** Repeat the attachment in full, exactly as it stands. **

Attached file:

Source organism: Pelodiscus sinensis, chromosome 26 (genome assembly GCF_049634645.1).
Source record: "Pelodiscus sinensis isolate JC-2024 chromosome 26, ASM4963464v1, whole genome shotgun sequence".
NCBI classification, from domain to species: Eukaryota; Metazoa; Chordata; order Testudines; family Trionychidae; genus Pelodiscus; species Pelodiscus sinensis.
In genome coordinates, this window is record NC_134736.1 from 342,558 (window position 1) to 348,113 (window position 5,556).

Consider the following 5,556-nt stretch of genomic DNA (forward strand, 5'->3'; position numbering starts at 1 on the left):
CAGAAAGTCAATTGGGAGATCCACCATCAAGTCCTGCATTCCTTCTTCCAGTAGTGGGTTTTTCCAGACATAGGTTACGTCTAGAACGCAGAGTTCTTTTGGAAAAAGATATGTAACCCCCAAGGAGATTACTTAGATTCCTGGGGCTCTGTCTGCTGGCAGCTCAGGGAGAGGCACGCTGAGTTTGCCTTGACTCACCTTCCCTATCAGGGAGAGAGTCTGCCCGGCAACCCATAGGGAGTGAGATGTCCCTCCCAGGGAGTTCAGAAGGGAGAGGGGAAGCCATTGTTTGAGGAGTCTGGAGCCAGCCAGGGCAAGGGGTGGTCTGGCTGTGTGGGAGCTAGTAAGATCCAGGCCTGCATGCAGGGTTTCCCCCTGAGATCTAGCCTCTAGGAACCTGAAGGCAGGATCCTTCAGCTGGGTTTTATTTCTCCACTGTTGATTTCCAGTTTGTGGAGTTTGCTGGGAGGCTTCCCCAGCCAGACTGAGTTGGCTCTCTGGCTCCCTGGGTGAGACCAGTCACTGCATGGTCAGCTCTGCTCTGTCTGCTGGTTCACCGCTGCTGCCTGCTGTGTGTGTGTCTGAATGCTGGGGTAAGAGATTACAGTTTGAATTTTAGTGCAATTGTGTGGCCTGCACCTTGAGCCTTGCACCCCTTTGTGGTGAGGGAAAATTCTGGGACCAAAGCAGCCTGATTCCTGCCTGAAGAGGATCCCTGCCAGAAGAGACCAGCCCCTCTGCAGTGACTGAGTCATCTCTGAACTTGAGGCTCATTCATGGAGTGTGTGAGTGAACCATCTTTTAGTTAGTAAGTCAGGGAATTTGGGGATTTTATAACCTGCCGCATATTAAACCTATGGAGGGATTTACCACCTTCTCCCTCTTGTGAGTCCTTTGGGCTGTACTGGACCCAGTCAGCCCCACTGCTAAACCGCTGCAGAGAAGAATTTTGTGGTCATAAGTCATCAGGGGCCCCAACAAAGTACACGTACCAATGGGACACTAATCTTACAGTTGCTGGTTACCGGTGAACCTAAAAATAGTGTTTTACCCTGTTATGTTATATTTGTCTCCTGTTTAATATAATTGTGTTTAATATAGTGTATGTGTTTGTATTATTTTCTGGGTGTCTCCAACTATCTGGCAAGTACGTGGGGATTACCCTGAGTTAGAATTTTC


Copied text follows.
Source organism: Pelodiscus sinensis, chromosome 26 (genome assembly GCF_049634645.1).
Source record: "Pelodiscus sinensis isolate JC-2024 chromosome 26, ASM4963464v1, whole genome shotgun sequence".
NCBI classification, from domain to species: Eukaryota; Metazoa; Chordata; order Testudines; family Trionychidae; genus Pelodiscus; species Pelodiscus sinensis.
In genome coordinates, this window is record NC_134736.1 from 342,558 (window position 1) to 348,113 (window position 5,556).

Consider the following 5,556-nt stretch of genomic DNA (forward strand, 5'->3'; position numbering starts at 1 on the left):
CAGAAAGTCAATTGGGAGATCCACCATCAAGTCCTGCATTCCTTCTTCCAGTAGTGGGTTTTTCCAGACATAGGTTACGTCTAGAACGCAGAGTTCTTTTGGAAAAAGATATGTAACCCCCAAGGAGATTACTTAGATTCCTGGGGCTCTGTCTGCTGGCAGCTCAGGGAGAGGCACGCTGAGTTTGCCTTGACTCACCTTCCCTATCAGGGAGAGAGTCTGCCCGGCAACCCATAGGGAGTGAGATGTCCCTCCCAGGGAGTTCAGAAGGGAGAGGGGAAGCCATTGTTTGAGGAGTCTGGAGCCAGCCAGGGCAAGGGGTGGTCTGGCTGTGTGGGAGCTAGTAAGATCCAGGCCTGCATGCAGGGTTTCCCCCTGAGATCTAGCCTCTAGGAACCTGAAGGCAGGATCCTTCAGCTGGGTTTTATTTCTCCACTGTTGATTTCCAGTTTGTGGAGTTTGCTGGGAGGCTTCCCCAGCCAGACTGAGTTGGCTCTCTGGCTCCCTGGGTGAGACCAGTCACTGCATGGTCAGCTCTGCTCTGTCTGCTGGTTCACCGCTGCTGCCTGCTGTGTGTGTGTCTGAATGCTGGGGTAAGAGATTACAGTTTGAATTTTAGTGCAATTGTGTGGCCTGCACCTTGAGCCTTGCACCCCTTTGTGGTGAGGGAAAATTCTGGGACCAAAGCAGCCTGATTCCTGCCTGAAGAGGATCCCTGCCAGAAGAGACCAGCCCCTCTGCAGTGACTGAGTCATCTCTGAACTTGAGGCTCATTCATGGAGTGTGTGAGTGAACCATCTTTTAGTTAGTAAGTCAGGGAATTTGGGGATTTTATAACCTGCCGCATATTAAACCTATGGAGGGATTTACCACCTTCTCCCTCTTGTGAGTCCTTTGGGCTGTACTGGACCCAGTCAGCCCCACTGCTAAACCGCTGCAGAGAAGAATTTTGTGGTCATAAGTCATCAGGGGCCCCAACAAAGTACACGTACCAATGGGACACTAATCTTACAGTTGCTGGTTACCGGTGAACCTAAAAATAGTGTTTTACCCTGTTATGTTATATTTGTCTCCTGTTTAATATAATTGTGTTTAATATAGTGTATGTGTTTGTATTATTTTCTGGGTGTCTCCAACTATCTGGCAAGTACGTGGGGATTACCCTGAGTTAGAATTTTC